# Scientific notation

Scientific notation is a way to represent large and small numbers that is both easy to comprehend and also easy to do many math operations on them at the expense of limited precision.

## Example

The world population is around 7.9 billion people. This number can be represented in standard form: 7, 900, 000, 000

Or using scientific notation: 7.9 ⋅ 10^{9}

Another common example is a mass of an electron, which can be writen
in standar form as: 0.00000000000000000000000000091*g*

Alternatively, we could use scientific notation and simply write:
9.1 ⋅ 10^{−28}*g*

I am sure you have seen it before. It is also pretty obvious why one would use such notation for writing. How about we also take a look at how this form could be useful for calculations.

## Simplifying calculations

Let’s calculate the following: 14000000/0.000000007

We could try and solve it like we learnt in school:

Honestly, I need a minute to count the amount of zeros here before even starting to comprehend the result.

Let’s write it in scientific notation instead. To do that, we are going to squish a number into two parts: significant numbers and it’s exponent:

14000000 → 14 * 10^{6}

0.000000007 → 7 * 10^{−9}

Now dividing these two numbers is way simpler, since we can use basic algebra to simplify exponents:

$$ \frac{14 \cdot 10^6}{7 \cdot 10^{-9}} = \frac{14}{7} \cdot 10^{6} \cdot 10^{9} = \frac{14}{7}\cdot10^{6+9} = 2 * 10^{15} $$

See, way easier!

## Practical example

You may say: “How often do you need such calculations? For most cases standard notation is just fine”

Well, scientists most of the time deal with things that are either very small, like atoms, or very large, like stars and planets. How about we calculate gravitational force between Earth and Moon? Let’s write it down using conventional form first:

Let me remind you the formula: $$F =
\frac{G \cdot m_1 \cdot m_2}{r^2}$$ Where:

F - gravitational force

G - universal gravitational constant = $$ 6.673 * 10^{-11} [\frac{Nm^2}{Kg^2}] $$

m - mass of an object

r - distance between objects

Moon mass is: 73420000000000000000000 (Kg)

Earth mass is: 5972000000000000000000000000 (Kg)

Distance: 360000000 (m)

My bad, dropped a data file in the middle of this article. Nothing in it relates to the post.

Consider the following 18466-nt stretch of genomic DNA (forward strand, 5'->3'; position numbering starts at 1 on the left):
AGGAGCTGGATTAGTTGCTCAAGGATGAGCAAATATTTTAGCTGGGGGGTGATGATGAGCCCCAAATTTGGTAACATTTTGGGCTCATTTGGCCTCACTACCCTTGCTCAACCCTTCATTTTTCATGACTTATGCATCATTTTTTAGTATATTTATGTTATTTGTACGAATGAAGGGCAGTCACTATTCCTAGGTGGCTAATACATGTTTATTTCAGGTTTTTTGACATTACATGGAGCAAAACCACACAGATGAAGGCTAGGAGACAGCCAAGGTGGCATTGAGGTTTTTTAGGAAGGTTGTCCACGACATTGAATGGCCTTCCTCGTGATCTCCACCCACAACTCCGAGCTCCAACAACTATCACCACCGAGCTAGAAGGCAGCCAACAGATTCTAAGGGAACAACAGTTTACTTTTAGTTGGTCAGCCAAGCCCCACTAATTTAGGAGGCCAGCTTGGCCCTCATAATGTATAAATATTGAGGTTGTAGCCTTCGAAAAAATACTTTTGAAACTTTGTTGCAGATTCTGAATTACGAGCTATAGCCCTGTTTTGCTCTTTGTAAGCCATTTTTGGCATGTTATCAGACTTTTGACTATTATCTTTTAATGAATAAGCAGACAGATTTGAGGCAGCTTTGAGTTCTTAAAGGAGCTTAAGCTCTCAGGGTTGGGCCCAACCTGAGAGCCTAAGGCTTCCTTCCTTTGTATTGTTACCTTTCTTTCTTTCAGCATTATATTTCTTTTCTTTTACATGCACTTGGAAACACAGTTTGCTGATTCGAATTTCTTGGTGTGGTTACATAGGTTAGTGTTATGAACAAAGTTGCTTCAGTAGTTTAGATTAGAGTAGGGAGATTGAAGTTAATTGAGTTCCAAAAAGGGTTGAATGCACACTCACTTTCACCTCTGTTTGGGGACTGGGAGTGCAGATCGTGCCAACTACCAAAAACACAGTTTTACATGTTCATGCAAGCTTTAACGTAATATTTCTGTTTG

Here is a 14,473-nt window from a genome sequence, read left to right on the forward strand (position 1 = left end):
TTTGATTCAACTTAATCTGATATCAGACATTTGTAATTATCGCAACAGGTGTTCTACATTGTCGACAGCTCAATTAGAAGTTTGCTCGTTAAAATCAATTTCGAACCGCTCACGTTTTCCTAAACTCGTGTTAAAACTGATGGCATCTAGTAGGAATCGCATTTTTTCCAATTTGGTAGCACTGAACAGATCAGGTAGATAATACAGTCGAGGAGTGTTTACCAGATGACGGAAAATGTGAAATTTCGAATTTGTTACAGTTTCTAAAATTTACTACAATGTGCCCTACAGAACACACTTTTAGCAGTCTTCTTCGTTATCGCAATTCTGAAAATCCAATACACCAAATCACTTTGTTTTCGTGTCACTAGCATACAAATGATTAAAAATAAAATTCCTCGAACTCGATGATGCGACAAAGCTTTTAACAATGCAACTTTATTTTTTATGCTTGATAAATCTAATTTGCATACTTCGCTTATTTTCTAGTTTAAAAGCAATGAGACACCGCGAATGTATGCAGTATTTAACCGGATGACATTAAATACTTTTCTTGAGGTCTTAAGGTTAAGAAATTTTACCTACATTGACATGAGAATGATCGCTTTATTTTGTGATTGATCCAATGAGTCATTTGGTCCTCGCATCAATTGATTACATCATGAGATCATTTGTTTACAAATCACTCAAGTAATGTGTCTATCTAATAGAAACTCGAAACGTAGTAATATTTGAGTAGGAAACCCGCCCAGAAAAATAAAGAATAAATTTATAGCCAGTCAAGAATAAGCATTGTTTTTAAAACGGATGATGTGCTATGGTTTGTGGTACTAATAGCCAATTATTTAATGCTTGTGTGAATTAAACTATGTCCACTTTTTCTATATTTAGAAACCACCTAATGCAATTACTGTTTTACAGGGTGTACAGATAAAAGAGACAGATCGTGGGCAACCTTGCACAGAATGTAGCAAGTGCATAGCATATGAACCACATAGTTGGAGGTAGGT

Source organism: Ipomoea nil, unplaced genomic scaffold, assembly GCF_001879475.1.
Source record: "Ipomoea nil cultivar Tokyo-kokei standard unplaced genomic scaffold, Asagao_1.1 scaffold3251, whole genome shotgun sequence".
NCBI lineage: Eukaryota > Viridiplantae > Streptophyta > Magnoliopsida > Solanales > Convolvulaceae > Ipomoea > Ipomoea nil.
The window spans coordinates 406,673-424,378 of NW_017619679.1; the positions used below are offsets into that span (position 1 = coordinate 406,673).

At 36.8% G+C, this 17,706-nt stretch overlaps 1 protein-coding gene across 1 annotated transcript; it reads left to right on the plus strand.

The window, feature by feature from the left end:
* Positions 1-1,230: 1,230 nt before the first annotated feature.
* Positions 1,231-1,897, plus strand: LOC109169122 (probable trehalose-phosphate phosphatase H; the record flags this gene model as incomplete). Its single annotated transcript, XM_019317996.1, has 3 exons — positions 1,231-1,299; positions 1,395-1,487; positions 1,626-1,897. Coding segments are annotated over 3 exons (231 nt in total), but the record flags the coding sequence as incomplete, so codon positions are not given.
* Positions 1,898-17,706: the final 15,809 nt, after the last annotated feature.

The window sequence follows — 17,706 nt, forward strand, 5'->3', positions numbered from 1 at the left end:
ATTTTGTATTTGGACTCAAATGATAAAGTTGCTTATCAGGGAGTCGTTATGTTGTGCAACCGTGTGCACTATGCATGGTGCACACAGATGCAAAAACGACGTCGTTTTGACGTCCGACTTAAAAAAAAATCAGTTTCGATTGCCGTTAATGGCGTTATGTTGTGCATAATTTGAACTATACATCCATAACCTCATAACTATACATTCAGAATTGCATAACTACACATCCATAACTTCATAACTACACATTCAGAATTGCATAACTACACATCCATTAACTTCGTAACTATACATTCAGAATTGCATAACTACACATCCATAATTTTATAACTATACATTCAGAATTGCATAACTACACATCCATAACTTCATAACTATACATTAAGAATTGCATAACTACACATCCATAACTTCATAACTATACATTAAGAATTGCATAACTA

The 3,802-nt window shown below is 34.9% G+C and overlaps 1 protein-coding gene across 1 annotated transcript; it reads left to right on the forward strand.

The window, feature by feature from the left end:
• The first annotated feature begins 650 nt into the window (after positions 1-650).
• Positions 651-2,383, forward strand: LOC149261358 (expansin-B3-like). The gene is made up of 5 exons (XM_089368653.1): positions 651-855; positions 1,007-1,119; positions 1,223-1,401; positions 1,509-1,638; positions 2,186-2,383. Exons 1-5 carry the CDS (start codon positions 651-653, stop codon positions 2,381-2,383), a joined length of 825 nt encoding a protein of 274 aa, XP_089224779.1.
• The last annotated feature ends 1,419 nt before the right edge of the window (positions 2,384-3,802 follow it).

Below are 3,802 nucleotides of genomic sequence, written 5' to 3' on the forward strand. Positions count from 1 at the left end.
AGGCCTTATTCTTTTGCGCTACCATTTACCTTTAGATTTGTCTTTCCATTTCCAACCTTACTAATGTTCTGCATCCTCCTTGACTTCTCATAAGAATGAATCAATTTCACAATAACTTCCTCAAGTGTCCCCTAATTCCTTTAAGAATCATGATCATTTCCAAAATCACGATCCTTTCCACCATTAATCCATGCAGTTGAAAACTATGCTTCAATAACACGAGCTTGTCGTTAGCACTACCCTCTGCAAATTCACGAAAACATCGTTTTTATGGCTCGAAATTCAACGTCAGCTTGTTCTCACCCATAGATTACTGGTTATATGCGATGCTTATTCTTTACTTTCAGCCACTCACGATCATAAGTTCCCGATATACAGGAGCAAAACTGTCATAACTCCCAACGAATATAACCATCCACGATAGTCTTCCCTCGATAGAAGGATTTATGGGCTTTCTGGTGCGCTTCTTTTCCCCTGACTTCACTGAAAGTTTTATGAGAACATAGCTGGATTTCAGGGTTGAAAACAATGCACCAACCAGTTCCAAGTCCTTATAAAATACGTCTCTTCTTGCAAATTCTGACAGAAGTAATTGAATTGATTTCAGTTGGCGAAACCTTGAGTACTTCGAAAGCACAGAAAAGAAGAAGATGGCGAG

Distance to the moon varies through year, but let’s calculate the
maximum gravitational force, meaning, let’s take the smallest
distance.

Let’s calculate write it down using standard notation: $$F=\frac{0.000000000006673*73420000000000000000000*5972000000000000000000000000}{360000000^2}$$

Good luck calculating that!

Now, let’s do the same but in scientific notation

$$F=\frac{6.673 \cdot 10^{-11} \cdot 7.342 \cdot 10^{22} \cdot 5.972 \cdot 10^{24}}{(3.6\cdot10^8)^2}$$

Here we can simplify the calculation by multiplying significand digits and exponent separately:

$$F=\frac{6.673 \cdot 7.342 \cdot 5.972 \cdot 10^{24+22-11}}{3.6^2\cdot10^{2\cdot8}}$$

$$F=\frac{292.59 \cdot 10^{35}}{3.6^2\cdot10^{16}}$$

$$F=\frac{292.59 \cdot 10^{35}}{12.96\cdot10^{16}}$$

$$F=\frac{292.59}{12.96} \cdot 10^{35-16}$$

$$ \begin{align} F=22.58 \cdot 10^{19} [N] \end{align} $$

Scientific notation simplifies many calculations for us.

## Standard Scientific Notation (Normalized Notation)

The final result could be represented in several different ways:
22.58 ⋅ 10^{19} = 2258 ⋅ 10^{17} = 0.2258 ⋅ 10^{21}

All of these are valid scientific notations. To reduce confusion and
provide an easy way to quickly compare numbers, scientists have agreed
on a format of ** Standard Scientific Notation**,
where only one whole number is used and it has to be between 1 and 9.
Meaning, the standard representation of our result is: 2.258 ⋅ 10

^{20}

## E-notation

If we were to solve our problem with calculator, it would probably
output result in what is called E-notation: 2.258*e*20

Since many devices and editors do not support superscript, you have
two options:

- Use caret “^” (aka carat, circumflex) character to denote an
exponent.

Examaple: 2.258 * 10 ^ 20

Downside: this character also denotes XOR operation. - Use e-notation: 2.258e20

## Formal definition

Now would be a good time to learn a few smart words. As we can see a
number in scientific notation can be denoted as: *m* ⋅ 10^{n}

We call *m* - mantissa or
significand

*n* - exponent

And that’s everything there is to know about scientific notation

16 Mar 2022 - Hasan Al-Ammori